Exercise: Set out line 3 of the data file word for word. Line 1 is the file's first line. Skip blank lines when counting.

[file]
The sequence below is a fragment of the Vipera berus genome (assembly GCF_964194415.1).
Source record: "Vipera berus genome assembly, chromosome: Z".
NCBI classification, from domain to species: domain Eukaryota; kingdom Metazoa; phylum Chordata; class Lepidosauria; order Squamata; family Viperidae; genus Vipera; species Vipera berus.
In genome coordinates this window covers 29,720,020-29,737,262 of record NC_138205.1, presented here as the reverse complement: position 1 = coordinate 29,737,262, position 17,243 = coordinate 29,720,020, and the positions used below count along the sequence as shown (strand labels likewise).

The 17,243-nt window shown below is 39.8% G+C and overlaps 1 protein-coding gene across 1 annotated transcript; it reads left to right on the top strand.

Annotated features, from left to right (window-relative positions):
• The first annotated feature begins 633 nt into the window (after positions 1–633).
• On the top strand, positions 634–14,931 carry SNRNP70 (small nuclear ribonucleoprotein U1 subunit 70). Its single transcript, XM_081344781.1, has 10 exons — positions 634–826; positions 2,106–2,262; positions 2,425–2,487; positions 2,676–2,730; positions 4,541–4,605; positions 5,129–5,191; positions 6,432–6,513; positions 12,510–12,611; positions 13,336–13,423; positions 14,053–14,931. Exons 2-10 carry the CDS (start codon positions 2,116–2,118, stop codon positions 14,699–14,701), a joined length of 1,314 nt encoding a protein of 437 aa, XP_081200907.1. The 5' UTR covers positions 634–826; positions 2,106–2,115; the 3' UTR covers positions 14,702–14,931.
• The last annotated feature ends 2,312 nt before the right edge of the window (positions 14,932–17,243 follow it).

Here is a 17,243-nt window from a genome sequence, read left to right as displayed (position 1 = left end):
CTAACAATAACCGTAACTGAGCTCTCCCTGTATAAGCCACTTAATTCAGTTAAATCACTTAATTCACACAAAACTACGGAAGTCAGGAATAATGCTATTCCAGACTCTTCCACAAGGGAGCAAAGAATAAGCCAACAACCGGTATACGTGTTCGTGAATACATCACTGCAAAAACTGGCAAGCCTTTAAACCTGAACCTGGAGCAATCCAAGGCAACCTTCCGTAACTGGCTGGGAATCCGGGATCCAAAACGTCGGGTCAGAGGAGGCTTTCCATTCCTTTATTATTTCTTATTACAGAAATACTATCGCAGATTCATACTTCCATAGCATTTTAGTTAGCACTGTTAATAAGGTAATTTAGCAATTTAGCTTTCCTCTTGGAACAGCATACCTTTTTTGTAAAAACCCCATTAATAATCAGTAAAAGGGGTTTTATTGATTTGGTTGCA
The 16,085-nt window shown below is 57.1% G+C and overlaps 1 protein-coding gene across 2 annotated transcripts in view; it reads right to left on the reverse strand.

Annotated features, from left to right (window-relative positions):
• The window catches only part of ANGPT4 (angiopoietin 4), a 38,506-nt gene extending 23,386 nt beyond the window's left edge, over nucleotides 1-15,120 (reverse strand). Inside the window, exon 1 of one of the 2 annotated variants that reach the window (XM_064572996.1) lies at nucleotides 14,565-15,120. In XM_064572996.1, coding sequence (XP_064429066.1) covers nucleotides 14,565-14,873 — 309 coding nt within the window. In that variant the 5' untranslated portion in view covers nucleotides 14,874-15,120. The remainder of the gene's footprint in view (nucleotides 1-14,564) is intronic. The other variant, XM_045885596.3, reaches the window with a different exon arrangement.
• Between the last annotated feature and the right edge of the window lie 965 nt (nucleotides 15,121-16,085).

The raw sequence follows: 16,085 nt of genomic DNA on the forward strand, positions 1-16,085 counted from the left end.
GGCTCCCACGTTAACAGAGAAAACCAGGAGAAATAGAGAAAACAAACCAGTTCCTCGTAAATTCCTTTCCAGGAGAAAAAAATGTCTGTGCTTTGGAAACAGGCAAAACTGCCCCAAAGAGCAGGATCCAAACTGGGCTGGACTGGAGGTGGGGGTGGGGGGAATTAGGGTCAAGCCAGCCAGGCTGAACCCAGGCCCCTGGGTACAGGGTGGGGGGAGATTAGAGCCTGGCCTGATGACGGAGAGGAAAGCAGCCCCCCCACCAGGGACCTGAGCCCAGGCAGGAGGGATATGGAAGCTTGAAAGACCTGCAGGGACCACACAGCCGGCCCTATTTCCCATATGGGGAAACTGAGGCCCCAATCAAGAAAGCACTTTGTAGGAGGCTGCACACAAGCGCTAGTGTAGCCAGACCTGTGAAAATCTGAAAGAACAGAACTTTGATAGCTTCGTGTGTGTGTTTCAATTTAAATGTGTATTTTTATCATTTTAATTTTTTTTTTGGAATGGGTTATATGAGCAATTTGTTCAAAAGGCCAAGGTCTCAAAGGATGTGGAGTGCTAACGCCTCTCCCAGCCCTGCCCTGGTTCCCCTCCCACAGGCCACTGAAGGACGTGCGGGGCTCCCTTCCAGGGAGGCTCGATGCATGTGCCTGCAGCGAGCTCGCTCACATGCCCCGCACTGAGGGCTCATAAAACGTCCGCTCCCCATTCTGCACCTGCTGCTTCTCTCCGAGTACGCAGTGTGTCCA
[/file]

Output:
NCBI classification, from domain to species: domain Eukaryota; kingdom Metazoa; phylum Chordata; class Lepidosauria; order Squamata; family Viperidae; genus Vipera; species Vipera berus.